To do my homework reading, I went out and sat in the back of this 2014 Jaguar XJL Portfolio sedan, Jaguar’s demi-limousine. The car is just that much more comfortable than the recliner in my office. It’s the long wheelbase model, five inches longer between the axles than the standard XJ—itself no small car—and all of those inches went into extra legroom for the rear seats. Besides, I thought I might meet the Queen back there.
Still, even in the deluxe Portfolio trim, this particular example lacks a few things. Such as business-class adjustability in the back seats ($4,000 extra) or the entertainment system with twin LCD screens and headphones ($7,750). And where’s the 24-speaker stereo? And the heated windshield, power sun shade, adaptive cruise control and other amenities? Also, that’s a V-6 under the hood, in a class of automobile where many buyers expect at least eight, if not 12 cylinders. So even at $88,775 it’s a bit of a stripper, this Jag—relatively speaking. A full-house XJL can cost $140,000.
Let’s instead look at what our sample car does have, and why it’s so appealing as is. The all-wheel drive, for example, makes it a luxury item that can be used year-round here in the Frozen North. In normal weather it’s a proper rear-drive system that lets the XJ handle and steer like a performance cruiser, but then it transparently sends up to half of the engine torque to the front wheels whenever there’s an “oops.” And even before; by constantly monitoring grip level, steering angles and acceleration, the AWD predicts and pre-empts rear-wheel slip. The driver can also select Winter mode, which pre-loads the front wheels with 30 percent of the power, with more in reserve.
Now about that downmarket engine: It may be just a 3.0-liter V-6, but it’s supercharged for quick power (340 horses, 332 torques) and connected to a smooth eight-speed automatic transmission with Sport mode and shift paddles. No surprises there—save that the engine feels underrated—but since XJ bodies and engines are aluminum, even this AWD stretch model barely breaks 4,000 pounds. That’s a quarter-ton less than expected, so the Six produces outstanding acceleration and surprising fuel efficiency. (We got 25 MPG overall.) At 80 miles per hour, the engine needs to turn a mere 1,700 RPM. Its stop-start feature, so useful in city traffic, can be switched off when it gets annoying.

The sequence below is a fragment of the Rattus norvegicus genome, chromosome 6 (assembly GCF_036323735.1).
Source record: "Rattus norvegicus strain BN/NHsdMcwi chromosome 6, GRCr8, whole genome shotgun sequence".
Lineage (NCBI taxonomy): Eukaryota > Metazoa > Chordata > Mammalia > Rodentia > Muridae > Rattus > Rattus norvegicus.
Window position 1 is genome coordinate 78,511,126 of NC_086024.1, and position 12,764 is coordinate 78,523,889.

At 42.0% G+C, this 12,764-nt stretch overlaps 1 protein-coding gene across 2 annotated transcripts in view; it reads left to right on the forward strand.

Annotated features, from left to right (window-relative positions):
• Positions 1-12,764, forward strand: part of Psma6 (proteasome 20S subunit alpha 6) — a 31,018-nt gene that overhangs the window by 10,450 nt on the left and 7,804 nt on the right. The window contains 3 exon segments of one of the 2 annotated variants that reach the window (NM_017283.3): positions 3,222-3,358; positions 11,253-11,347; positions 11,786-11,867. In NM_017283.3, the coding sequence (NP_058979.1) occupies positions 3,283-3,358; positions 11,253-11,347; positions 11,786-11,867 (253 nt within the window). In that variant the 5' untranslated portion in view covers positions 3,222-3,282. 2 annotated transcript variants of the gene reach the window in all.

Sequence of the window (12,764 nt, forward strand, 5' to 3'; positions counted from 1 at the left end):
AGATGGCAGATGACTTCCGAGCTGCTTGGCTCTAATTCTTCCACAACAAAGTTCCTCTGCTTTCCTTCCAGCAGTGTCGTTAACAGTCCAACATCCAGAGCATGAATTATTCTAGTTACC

Naturally, Jaguar makes more testosterone available. Both long- and normal-wheelbase XJs can be outfitted with 470 or 550 horsepower V-8s—for considerably more money, and without the option of AWD.
In this car, however, less can seem a lot like more. Thanks to its adaptive suspension and taut structure, the V-6 XJL feels lean and light. It is agile, for its size, and satisfying. Hours of interstate boredom pass serenely, with great stability and poise, and then at the off-ramp the car becomes a back-road athlete. The harder it was pushed, within reason, the better this XJL seemed to like it.
Although it came with just $3,150 in add-ons (front-seat massage, adaptive headlights and British Racing Green paint), our “entry-level” XJL Portfolio was hardly a stripper. Alongside the built-in luxury and performance, it had satnav, two panoramic power sun roofs, blind-spot and back-up monitors, keyless entry and ignition, a power trunk lid and soft-close doors. I particularly appreciated the lavish front seats, which could be adjusted through an unusually wide range of lean and rake angles.
Younger drivers might whine about the slightly clunky touchscreen controls and last-week infotainment systems, but where it counts, the XJL is a delight. The swanky leather and wood-trimmed interior, with gleaming bits of substantial chrome, is lovely. So is the driving experience, abetted by the heated, leather-wrapped steering wheel that fills the hands. This XJL offers the same slightly steampunk heroic feeling of a Bentley Flying Spur, with much less power and mass but at just one-third the price. I call that a rare bargain.
2015 Jaguar XJL Portfolio
Base Price: $84,700
Price as Tested: $88,775
- Big-cat grace
- Powerful, efficient V-6
- Aristocratic elegance
- Must hold start button down for ignition
- One-two upshift sometimes feels rushed
- Not in my retirement package